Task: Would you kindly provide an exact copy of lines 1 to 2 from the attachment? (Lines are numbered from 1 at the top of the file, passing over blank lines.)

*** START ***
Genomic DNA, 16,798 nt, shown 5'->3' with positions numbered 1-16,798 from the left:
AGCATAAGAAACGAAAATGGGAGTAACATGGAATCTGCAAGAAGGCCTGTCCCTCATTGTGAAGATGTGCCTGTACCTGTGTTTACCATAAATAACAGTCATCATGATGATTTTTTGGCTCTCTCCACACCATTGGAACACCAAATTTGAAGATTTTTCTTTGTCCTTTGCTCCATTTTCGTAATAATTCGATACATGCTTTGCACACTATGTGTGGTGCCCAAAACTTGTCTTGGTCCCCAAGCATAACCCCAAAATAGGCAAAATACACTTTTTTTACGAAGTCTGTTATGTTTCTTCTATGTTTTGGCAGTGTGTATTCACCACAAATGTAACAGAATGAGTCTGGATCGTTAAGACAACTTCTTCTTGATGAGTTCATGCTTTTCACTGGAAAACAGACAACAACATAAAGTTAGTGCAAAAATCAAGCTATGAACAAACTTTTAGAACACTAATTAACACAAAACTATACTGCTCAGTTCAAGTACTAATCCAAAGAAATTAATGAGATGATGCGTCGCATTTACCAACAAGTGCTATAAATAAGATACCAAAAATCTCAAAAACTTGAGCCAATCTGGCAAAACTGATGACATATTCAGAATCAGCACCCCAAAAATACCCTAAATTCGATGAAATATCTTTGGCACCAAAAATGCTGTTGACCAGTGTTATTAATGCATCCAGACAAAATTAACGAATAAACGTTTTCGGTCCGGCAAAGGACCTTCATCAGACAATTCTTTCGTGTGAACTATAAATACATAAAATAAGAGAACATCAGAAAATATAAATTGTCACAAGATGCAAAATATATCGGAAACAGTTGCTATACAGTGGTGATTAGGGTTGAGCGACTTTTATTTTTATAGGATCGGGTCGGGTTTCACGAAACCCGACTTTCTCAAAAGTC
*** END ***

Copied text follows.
Genomic DNA, 16,798 nt, shown 5'->3' with positions numbered 1-16,798 from the left:
AGCATAAGAAACGAAAATGGGAGTAACATGGAATCTGCAAGAAGGCCTGTCCCTCATTGTGAAGATGTGCCTGTACCTGTGTTTACCATAAATAACAGTCATCATGATGATTTTTTGGCTCTCTCCACACCATTGGAACACCAAATTTGAAGATTTTTCTTTGTCCTTTGCTCCATTTTCGTAATAATTCGATACATGCTTTGCACACTATGTGTGGTGCCCAAAACTTGTCTTGGTCCCCAAGCATAACCCCAAAATAGGCAAAATACACTTTTTTTACGAAGTCTGTTATGTTTCTTCTATGTTTTGGCAGTGTGTATTCACCACAAATGTAACAGAATGAGTCTGGATCGTTAAGACAACTTCTTCTTGATGAGTTCATGCTTTTCACTGGAAAACAGACAACAACATAAAGTTAGTGCAAAAATCAAGCTATGAACAAACTTTTAGAACACTAATTAACACAAAACTATACTGCTCAGTTCAAGTACTAATCCAAAGAAATTAATGAGATGATGCGTCGCATTTACCAACAAGTGCTATAAATAAGATACCAAAAATCTCAAAAACTTGAGCCAATCTGGCAAAACTGATGACATATTCAGAATCAGCACCCCAAAAATACCCTAAATTCGATGAAATATCTTTGGCACCAAAAATGCTGTTGACCAGTGTTATTAATGCATCCAGACAAAATTAACGAATAAACGTTTTCGGTCCGGCAAAGGACCTTCATCAGACAATTCTTTCGTGTGAACTATAAATACATAAAATAAGAGAACATCAGAAAATATAAATTGTCACAAGATGCAAAATATATCGGAAACAGTTGCTATACAGTGGTGATTAGGGTTGAGCGACTTTTATTTTTATAGGATCGGGTCGGGTTTCACGAAACCCGACTTTCTCAAAAGTC